Onward to Beijing

Oh, good. Word on the street is that back in the CPA days they said "real men go to Teheran." Obviously, though, the really real hawks of the world are the China hawks. Like, it seems, Christopher Hitchens:

China also maintains territorial claims against India and Vietnam (and, of course, Taiwan) and is building a vast army, as well as a huge oceangoing navy, to back up these ambitions. It seems an eon ago, because it was before Sept. 11, 2001, but we should not forget what happened when an American aircraft was involved in a midair collision over Hainan island in the early days of this administration. The Chinese acted as if the accident was deliberate, impounded the plane and the crew for several days, and mounted mass demonstrations of hysterical chauvinism. Events in the Middle East have since obscured this menacing picture, but actually it is in that region that China's cynical statecraft is most obviously on display. If Beijing had had its way, Saddam Hussein would still be in power. Iran is being supplied with Chinese Silkworm missiles. Most horribly of all, China buys most of the oil of Sudan and in return provides the weaponry—and the diplomatic cover at the United Nations—for the cleansing of Darfur.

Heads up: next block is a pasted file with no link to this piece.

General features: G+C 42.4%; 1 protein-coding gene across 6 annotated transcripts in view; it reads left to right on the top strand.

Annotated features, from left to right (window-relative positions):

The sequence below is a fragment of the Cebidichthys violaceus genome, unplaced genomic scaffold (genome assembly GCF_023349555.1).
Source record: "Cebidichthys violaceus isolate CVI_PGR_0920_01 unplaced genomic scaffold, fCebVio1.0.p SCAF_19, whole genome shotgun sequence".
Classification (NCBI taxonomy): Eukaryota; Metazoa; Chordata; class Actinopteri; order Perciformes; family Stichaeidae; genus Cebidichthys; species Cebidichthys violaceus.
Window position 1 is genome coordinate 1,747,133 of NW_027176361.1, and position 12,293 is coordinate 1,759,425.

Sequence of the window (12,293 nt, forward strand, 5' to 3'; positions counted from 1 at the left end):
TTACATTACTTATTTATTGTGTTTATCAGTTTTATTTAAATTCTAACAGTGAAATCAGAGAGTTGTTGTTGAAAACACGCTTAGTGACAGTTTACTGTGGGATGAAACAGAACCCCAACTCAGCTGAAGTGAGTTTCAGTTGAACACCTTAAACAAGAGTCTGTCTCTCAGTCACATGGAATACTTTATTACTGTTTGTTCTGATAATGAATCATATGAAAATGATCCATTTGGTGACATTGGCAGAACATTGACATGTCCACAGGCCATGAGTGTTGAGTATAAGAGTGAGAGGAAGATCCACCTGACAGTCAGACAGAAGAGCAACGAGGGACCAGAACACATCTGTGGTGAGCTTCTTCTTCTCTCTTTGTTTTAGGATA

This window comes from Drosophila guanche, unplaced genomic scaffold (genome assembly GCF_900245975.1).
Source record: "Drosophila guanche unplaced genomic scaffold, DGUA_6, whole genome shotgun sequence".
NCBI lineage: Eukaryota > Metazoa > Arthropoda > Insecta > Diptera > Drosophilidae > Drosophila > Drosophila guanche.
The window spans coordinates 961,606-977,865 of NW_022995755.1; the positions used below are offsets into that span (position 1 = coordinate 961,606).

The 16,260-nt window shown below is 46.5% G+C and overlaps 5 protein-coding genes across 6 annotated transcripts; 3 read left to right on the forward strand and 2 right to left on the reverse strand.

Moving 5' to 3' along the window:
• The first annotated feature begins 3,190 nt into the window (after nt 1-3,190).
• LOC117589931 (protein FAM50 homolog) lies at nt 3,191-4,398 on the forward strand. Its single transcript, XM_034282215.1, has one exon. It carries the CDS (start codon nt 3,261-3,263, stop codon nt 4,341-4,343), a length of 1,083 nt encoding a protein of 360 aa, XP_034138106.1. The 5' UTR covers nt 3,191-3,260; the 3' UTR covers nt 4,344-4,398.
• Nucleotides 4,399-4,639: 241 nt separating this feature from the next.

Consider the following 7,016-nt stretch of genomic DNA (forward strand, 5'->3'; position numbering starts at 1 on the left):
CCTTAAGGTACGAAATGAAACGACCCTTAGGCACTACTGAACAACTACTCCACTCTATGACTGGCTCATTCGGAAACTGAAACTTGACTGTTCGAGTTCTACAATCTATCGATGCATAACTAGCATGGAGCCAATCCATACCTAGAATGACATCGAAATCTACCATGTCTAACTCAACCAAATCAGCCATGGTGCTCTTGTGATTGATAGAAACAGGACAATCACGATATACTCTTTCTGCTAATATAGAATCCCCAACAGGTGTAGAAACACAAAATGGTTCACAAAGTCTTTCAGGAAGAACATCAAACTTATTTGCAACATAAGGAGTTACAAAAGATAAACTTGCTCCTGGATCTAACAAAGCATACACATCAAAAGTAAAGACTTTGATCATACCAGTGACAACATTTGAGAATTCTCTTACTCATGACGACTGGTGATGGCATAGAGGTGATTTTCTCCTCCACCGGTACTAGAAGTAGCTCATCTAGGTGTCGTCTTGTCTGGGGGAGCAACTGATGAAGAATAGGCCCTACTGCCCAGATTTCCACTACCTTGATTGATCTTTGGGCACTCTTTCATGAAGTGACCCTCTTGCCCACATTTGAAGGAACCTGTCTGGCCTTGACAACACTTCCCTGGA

Robert Farley notes that Hitchens seems to have decided that now would be a good time to adopt full-on crazy neoconservative opinions. He also note spoints out that China has no real territorial claims against India (if anything, it's India who's making claims about China) and this business about a "huge oceangoing navy" is just made up. Obviously, in the scheme of things the Chinese Communist Party is not the most admirable crew on the planet. But on the other hand, the humanitarian benefits to locking the US and the PRC into a cycle of mutual paranoia and hostility are really nowhere to be seen.

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Matthew Yglesias is a former writer and editor at The Atlantic.

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